Brief History of the Synod of Tennessee, from 1817 to 1887

Front Cover
MacCalla & Company, 1890 - Tennessee - 155 pages
0 Reviews

What people are saying - Write a review

We haven't found any reviews in the usual places.

Other editions - View all

Common terms and phrases

Popular passages

Page 67 - An act for the government of the territory of the United States south of the Ohio River
Page 34 - THE GENERAL ASSEMBLY of the Presbyterian Church of the United States of America would proceed forthwith to the First Presbyterian Church.
Page 73 - ... $4,000; that when the faculty numbered three or more at least two professors besides the president should be Presbyterians; and that the president and at least two-thirds of the board of trustees should always be Presbyterians. If any of these conditions were violated the $7,000 were to be turned over to the board of aid of the Presbyterian Church in the United States of America. The board of trustees accepted the offer, and instead of building an $11,000 structure they built a $13,000 one. Of...
Page 1 - That agreeably to the request of the Synod of Kentucky, the Presbyteries of Union, Shiloh, West Tennessee, and Mississippi, be constituted a Synod, to be known and called by the name of the Synod of Tennessee. That they hold their first session at Nashville on the first Wednesday of October next, and that the Rev. James W. Stephenson, or, in case of his absence, the senior minister who may be present, open the Synod with a sermon, and preside till a new moderator be chosen.
Page 6 - ... Darke, Miami, Clark, Greene, Fayette, Ross, Vinton, and Gallia, Ohio. 17. COLUMBUS; to comprise the remaining, being the central, counties of the State of Ohio. 18. MICHIGAN; to embrace the whole of the lower peninsula of that State. 19. KENTUCKY ; to be conterminous with that State. 20. TENNESSEE ; to embrace the States of Tennessee, Louisiana, and Texas, with all our ministers and churches in the States intervening.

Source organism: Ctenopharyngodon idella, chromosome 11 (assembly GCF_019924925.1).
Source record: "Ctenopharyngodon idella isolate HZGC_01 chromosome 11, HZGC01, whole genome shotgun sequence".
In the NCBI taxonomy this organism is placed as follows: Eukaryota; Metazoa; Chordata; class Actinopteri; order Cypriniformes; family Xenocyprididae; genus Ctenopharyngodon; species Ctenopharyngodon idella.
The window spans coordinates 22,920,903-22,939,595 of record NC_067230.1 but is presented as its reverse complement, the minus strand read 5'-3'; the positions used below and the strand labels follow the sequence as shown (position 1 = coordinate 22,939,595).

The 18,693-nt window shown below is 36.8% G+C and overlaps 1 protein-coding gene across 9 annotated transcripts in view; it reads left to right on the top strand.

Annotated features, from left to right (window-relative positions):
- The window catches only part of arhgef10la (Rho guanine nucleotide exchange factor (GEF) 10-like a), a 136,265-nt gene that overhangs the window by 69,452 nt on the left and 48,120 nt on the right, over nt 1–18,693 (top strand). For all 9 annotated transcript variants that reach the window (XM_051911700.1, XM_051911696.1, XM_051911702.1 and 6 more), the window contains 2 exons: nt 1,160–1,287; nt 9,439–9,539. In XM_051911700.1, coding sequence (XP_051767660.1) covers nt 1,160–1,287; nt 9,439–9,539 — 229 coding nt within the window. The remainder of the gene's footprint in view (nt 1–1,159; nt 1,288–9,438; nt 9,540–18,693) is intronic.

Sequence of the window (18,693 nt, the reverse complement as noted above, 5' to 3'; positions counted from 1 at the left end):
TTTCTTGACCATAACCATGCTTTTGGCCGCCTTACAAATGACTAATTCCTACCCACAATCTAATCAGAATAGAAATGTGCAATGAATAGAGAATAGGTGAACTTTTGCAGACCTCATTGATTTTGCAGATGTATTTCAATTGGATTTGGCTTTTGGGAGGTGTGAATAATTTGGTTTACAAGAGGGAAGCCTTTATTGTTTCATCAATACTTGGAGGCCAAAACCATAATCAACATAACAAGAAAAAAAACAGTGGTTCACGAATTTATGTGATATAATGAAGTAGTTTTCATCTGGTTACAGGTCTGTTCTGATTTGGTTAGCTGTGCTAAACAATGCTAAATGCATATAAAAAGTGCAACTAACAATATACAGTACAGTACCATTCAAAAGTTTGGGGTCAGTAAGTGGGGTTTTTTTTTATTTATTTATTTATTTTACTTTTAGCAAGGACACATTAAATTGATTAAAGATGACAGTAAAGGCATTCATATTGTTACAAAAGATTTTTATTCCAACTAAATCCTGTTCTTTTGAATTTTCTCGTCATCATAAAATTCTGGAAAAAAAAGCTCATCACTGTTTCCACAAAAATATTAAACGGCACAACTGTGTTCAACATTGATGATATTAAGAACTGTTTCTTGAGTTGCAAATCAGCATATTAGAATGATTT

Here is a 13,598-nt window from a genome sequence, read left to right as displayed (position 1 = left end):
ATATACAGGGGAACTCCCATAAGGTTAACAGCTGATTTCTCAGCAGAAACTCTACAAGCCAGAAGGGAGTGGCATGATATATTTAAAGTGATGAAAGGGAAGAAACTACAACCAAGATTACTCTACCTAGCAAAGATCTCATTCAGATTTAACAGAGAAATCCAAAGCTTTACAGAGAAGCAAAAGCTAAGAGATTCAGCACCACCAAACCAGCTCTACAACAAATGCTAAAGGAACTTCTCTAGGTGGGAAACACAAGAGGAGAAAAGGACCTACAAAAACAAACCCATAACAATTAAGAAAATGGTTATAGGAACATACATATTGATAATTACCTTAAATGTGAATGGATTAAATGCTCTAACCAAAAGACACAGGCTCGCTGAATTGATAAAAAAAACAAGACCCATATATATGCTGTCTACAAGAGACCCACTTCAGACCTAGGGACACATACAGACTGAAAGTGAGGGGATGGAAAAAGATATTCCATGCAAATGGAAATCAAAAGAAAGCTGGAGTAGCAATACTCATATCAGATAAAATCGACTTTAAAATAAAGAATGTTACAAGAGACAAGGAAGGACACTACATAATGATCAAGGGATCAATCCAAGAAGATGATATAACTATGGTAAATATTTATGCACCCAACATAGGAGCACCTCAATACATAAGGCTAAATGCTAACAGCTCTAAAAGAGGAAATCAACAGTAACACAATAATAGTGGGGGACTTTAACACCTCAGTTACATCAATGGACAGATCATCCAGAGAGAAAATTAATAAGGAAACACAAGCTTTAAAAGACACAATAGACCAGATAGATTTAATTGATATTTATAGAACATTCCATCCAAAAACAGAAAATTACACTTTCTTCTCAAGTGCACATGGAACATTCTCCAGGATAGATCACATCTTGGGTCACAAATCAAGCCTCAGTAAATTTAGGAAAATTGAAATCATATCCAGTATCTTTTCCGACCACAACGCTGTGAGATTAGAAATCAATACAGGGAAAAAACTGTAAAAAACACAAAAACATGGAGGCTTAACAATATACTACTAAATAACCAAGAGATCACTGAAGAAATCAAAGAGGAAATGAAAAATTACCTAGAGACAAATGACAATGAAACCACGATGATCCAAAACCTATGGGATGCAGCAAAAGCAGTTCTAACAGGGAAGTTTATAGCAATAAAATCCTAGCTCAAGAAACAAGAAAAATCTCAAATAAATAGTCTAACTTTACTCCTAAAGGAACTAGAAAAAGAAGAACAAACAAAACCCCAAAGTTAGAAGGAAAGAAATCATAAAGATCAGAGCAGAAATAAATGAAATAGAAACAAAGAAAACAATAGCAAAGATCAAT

Page 32 - ... also severed its old connections, and in 1858 it entered into a kind of anomalous union with the United Synod. In a pastoral letter addressed to the churches under its care it declared that in taking this step it did not commit itself to any opinion on the slavery question, but simply took the ground that "the discussion and agitation of the subject of slavery, except as regards the moral and religious duties arising out of the relation of master and slave...
Page 6 - Iowa, and as such entitled to the possession and enjoyment of all the rights and franchises, and liable to the performance of all the duties, of that Synod.
Page 28 - We cannot pretend to give a detail of the proceedings of that assembly ; but having been near and attentive observers of them, we are prepared to say, that the spirit and purpose unequivocally manifested by a majority of the members, did impress on our minds the conviction — that our Theological Seminaries are in danger of being revolutionized, and perverted from the intention of their orthodox founders ; that the property and endowments of our church are in danger of passing, for application and...
Page 93 - IV. 32 amiable and gentlemanly qualities he combined great decision and independence of character. He possessed fine conversational powers, and was an uncommonly interesting companion — he had a boundless fund of good humour, and a great variety of interesting anecdotes, which were always at command, and always turned to the best account.

Bibliographic information